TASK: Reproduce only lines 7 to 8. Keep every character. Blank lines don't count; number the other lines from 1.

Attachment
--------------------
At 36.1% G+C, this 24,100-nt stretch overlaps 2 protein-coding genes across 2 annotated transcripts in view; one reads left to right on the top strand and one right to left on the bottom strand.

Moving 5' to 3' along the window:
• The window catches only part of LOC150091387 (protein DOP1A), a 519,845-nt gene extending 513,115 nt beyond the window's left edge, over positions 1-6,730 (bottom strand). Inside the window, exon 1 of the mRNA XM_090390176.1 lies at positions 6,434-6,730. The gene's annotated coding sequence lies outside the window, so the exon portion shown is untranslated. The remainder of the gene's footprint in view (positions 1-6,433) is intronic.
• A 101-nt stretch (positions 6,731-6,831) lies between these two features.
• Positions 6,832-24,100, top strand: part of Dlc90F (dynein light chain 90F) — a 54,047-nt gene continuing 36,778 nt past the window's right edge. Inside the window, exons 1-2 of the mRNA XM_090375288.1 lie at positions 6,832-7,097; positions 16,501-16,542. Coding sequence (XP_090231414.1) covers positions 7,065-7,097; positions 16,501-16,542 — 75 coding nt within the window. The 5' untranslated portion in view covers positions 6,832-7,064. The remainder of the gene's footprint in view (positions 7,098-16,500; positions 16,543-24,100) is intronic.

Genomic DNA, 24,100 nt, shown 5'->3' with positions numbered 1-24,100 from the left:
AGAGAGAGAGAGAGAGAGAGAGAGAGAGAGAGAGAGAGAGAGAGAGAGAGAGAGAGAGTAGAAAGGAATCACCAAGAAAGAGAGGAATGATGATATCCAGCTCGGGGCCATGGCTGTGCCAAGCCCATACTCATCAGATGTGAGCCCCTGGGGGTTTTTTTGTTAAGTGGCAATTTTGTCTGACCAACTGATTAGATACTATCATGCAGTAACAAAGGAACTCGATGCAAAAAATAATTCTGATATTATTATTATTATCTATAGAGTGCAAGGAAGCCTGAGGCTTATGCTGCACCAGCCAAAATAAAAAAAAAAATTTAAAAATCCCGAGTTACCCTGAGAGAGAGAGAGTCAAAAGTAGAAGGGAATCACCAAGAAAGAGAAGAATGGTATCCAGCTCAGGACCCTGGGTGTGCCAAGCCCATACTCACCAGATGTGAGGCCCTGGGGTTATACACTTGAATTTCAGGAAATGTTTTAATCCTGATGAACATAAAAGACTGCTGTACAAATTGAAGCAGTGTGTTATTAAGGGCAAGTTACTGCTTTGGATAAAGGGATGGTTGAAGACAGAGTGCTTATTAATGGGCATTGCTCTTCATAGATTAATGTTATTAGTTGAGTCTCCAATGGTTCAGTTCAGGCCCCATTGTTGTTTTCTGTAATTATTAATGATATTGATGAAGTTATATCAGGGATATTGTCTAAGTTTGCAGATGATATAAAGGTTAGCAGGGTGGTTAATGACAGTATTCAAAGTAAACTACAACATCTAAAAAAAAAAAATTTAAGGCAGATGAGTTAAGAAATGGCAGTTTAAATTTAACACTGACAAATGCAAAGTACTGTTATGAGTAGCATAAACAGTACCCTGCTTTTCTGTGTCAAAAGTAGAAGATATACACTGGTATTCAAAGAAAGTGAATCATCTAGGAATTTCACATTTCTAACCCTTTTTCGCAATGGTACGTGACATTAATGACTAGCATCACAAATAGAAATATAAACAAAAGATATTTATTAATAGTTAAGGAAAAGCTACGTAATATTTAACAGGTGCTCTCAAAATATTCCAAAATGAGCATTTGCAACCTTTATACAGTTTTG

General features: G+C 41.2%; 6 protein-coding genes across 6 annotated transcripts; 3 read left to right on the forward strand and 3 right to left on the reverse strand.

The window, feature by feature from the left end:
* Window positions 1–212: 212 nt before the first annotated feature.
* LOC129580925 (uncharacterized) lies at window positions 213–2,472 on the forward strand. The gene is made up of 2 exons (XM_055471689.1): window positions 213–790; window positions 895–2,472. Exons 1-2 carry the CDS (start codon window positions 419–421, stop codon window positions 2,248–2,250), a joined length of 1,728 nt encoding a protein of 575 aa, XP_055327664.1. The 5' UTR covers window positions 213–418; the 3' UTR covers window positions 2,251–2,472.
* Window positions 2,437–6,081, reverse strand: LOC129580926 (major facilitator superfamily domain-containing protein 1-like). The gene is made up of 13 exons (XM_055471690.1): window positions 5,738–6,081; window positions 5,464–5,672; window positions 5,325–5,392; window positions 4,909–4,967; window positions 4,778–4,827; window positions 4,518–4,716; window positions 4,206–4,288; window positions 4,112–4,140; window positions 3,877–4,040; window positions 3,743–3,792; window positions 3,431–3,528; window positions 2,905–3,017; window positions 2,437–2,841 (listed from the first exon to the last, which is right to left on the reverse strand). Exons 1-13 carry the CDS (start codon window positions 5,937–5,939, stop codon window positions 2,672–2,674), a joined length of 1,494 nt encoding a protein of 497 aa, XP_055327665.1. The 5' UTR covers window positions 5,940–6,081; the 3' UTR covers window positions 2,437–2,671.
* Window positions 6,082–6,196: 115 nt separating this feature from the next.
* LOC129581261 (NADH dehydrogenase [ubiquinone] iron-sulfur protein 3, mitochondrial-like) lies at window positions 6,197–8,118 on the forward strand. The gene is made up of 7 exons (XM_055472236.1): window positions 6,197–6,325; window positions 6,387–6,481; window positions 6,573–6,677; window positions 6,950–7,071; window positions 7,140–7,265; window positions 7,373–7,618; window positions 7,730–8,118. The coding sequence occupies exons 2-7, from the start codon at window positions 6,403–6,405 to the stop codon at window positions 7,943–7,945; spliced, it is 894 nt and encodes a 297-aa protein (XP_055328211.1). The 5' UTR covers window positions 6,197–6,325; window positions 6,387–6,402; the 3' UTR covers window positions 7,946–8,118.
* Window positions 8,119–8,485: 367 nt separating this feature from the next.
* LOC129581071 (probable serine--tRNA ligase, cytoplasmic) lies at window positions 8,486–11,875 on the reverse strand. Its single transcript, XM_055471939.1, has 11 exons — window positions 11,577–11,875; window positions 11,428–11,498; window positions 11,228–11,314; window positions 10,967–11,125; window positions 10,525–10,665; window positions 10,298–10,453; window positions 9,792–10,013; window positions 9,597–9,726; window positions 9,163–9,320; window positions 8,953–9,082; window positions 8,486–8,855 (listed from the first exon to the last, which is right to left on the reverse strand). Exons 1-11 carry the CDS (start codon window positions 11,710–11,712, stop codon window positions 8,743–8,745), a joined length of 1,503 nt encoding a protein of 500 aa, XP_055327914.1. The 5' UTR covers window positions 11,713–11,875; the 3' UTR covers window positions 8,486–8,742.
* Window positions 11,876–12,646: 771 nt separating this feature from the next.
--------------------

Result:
AGAGAGAGAGAGAGAGAGAGAGAGAGAGAGAGAGAGAGAGAGAGAGAGAGAGAGAGAGTAGAAAGGAATCACCAAGAAAGAGAGGAATGATGATATCCAGCTCGGGGCCATGGCTGTGCCAAGCCCATACTCATCAGATGTGAGCCCCTGGGGGTTTTTTTGTTAAGTGGCAATTTTGTCTGACCAACTGATTAGATACTATCATGCAGTAACAAAGGAACTCGATGCAAAAAATAATTCTGATATTATTATTATTATCTATAGAGTGCAAGGAAGCCTGAGGCTTATGCTGCACCAGCCAAAATAAAAAAAAAAATTTAAAAATCCCGAGTTACCCTGAGAGAGAGAGAGTCAAAAGTAGAAGGGAATCACCAAGAAAGAGAAGAATGGTATCCAGCTCAGGACCCTGGGTGTGCCAAGCCCATACTCACCAGATGTGAGGCCCTGGGGTTATACACTTGAATTTCAGGAAATGTTTTAATCCTGATGAACATAAAAGACTGCTGTACAAATTGAAGCAGTGTGTTATTAAGGGCAAGTTACTGCTTTGGATAAAGGGATGGTTGAAGACAGAGTGCTTATTAATGGGCATTGCTCTTCATAGATTAATGTTATTAGTTGAGTCTCCAATGGTTCAGTTCAGGCCCCATTGTTGTTTTCTGTAATTATTAATGATATTGATGAAGTTATATCAGGGATATTGTCTAAGTTTGCAGATGATATAAAGGTTAGCAGGGTGGTTAATGACAGTATTCAAAGTAAACTACAACATCTAAAAAAAAAAAATTTAAGGCAGATGAGTTAAGAAATGGCAGTTTAAATTTAACACTGACAAATGCAAAGTACTGTTATGAGTAGCATAAACAGTACCCTGCTTTTCTGTGTCAAAAGTAGAAGATATACACTGGTATTCAAAGAAAGTGAATCATCTAGGAATTTCACATTTCTAACCCTTTTTCGCAATGGTACGTGACATTAATGACTAGCATCACAAATAGAAATATAAACAAAAGATATTTATTAATAGTTAAGGAAAAGCTACGTAATATTTAACAGGTGCTCTCAAAATATTCCAAAATGAGCATTTGCAACCTTTATACAGTTTTG

General features: G+C 41.2%; 6 protein-coding genes across 6 annotated transcripts; 3 read left to right on the forward strand and 3 right to left on the reverse strand.